Everybody gets a headache every now and then, and usually they’re nothing to worry about. If you’re having headaches more than once a week, however, it might be time to see your optometrist. The connection between vision and headaches is real, and it can often reveal the solution to a chronic problem.
Vision and Headaches
Headaches are one of the most common ailments in America. Most of the time, they’re no big deal. Chronic headaches are another issue entirely. The World Health Organization estimates that one in twenty adults experience a headache nearly every day. If you have chronic headaches, you know they take a toll on you. They make work difficult, they make a social life a burden, and they even make it hard to maintain employment and meet other obligations.
If this sounds familiar, you owe it to yourself to try and find a solution to your headache issues. The good news is that for the vast majority of chronic headache sufferers, a primary care physician is able to provide the care they need. However, if your doctor can’t pinpoint the issue, they may call in an optometrist for a second opinion. This is because vision and headaches are closely linked. If more serious problems are ruled out, ask your optometrist about these issues.
Sometimes, instead of your vision affecting a headache, it can work the other way around. Migraines are severe headaches that are typically accompanied by light sensitivity, nausea, and sometimes even dizziness and vertigo. One of the most frightening symptoms of migraines can be the “aura,” or the visual disturbances that accompany some migraines. These can be floating lights, flashing, or a dimming of vision. These effects can last up to an hour or more.
Some people think that poor eyesight is a migraine trigger, but in fact, poor vision rarely if ever causes migraines. However, that does not mean you shouldn’t discuss them with an optometrist. Nobody is exactly sure where migraines come from, but they can be symptoms of more serious eye and brain-related conditions. Migraines can signal the onset of glaucoma, astigmatism, and other eye problems. If you experience them, your optometrist should be aware.
When people say poor vision causes migraines, they are often actually talking about eye strain. Eye strain is a type of tension headache that occurs when you focus your eye muscles intensely for long periods of time. For example, did you know that Americans spend up to 11 hours every day looking at screens? Between work, play, and checking our cell phones, we’re working our eye muscles harder than we ever have before!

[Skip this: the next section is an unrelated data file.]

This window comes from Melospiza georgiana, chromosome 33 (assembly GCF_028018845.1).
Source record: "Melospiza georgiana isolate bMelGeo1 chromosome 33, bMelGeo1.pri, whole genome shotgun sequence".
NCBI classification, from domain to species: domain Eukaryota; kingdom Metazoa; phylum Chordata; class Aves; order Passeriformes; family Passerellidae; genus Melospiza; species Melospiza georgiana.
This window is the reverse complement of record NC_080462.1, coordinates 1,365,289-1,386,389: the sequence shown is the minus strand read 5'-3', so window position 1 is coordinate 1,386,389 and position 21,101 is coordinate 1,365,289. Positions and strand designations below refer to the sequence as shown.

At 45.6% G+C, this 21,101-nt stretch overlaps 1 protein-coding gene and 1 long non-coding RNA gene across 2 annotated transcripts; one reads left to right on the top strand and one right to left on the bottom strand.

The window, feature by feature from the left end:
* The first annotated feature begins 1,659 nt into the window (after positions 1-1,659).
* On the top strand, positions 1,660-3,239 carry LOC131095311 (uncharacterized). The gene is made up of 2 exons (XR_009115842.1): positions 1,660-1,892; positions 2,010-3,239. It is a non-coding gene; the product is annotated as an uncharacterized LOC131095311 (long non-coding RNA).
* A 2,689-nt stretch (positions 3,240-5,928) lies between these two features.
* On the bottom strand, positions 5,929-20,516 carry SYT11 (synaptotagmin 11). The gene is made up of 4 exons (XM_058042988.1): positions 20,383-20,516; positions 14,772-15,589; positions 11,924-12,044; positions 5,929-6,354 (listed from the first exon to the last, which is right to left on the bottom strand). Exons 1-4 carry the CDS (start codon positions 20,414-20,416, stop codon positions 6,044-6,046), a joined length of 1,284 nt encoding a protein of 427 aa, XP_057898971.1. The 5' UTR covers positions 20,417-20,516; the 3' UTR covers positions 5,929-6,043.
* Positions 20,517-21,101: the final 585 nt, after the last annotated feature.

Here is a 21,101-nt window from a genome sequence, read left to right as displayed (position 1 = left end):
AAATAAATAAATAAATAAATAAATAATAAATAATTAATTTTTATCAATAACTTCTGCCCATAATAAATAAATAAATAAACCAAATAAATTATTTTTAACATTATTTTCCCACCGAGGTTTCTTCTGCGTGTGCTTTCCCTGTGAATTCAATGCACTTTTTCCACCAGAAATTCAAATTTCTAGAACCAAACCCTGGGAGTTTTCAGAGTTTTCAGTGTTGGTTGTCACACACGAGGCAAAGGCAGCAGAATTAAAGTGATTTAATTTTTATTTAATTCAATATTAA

As a result, some people are experiencing sore and irritated eyes, and pain in their head, neck, and shoulders. In severe cases, you might even experience double vision or blurred vision for an extended period of time. If you suspect you have eye strain, you should see an optometrist right away. You may need a new prescription or a pair of blue-light-blocking glasses to wear during your screen time.
Monocular and Binocular Vision
This is a lesser-known cause of headaches, and it can occur when one or both eyes are struggling to focus on a regular basis. Monocular vision means that a person relies mostly on one eye to see, and binocular vision means that a person uses both eyes, but they are poorly coordinated (i.e., a “lazy eye”).
If you have this issue, you might encounter headaches in situations where both eyes are required to focus, such as a 3-D movie. If you notice you often get headaches in these situations, you should speak to your optometrist about eye training. Corrective lenses and other therapies can address this issue effectively.
These are a few of the situations where vision and headaches are linked, but they aren’t the only ones. If you aren’t sure where your headaches are coming from, you should ask a qualified optometrist about your specific situation. Help may be an eye appointment away.
Since 1975, the Heffington family has been assisting the Springfield community with top-quality eye care and affordable eyeglasses and contacts. One of the unique features of our family-owned business is that we manufacture lenses at our own laboratory, giving us total control over the service and pricing, and we’re happy to pass our savings on to you. To learn more about our products and services, please get in touch with us online, send an email to firstname.lastname@example.org, or give us a call at 417-869-3937 (Optiland location) or 417-882-3937 (House of Vision location). We look forward to hearing from you!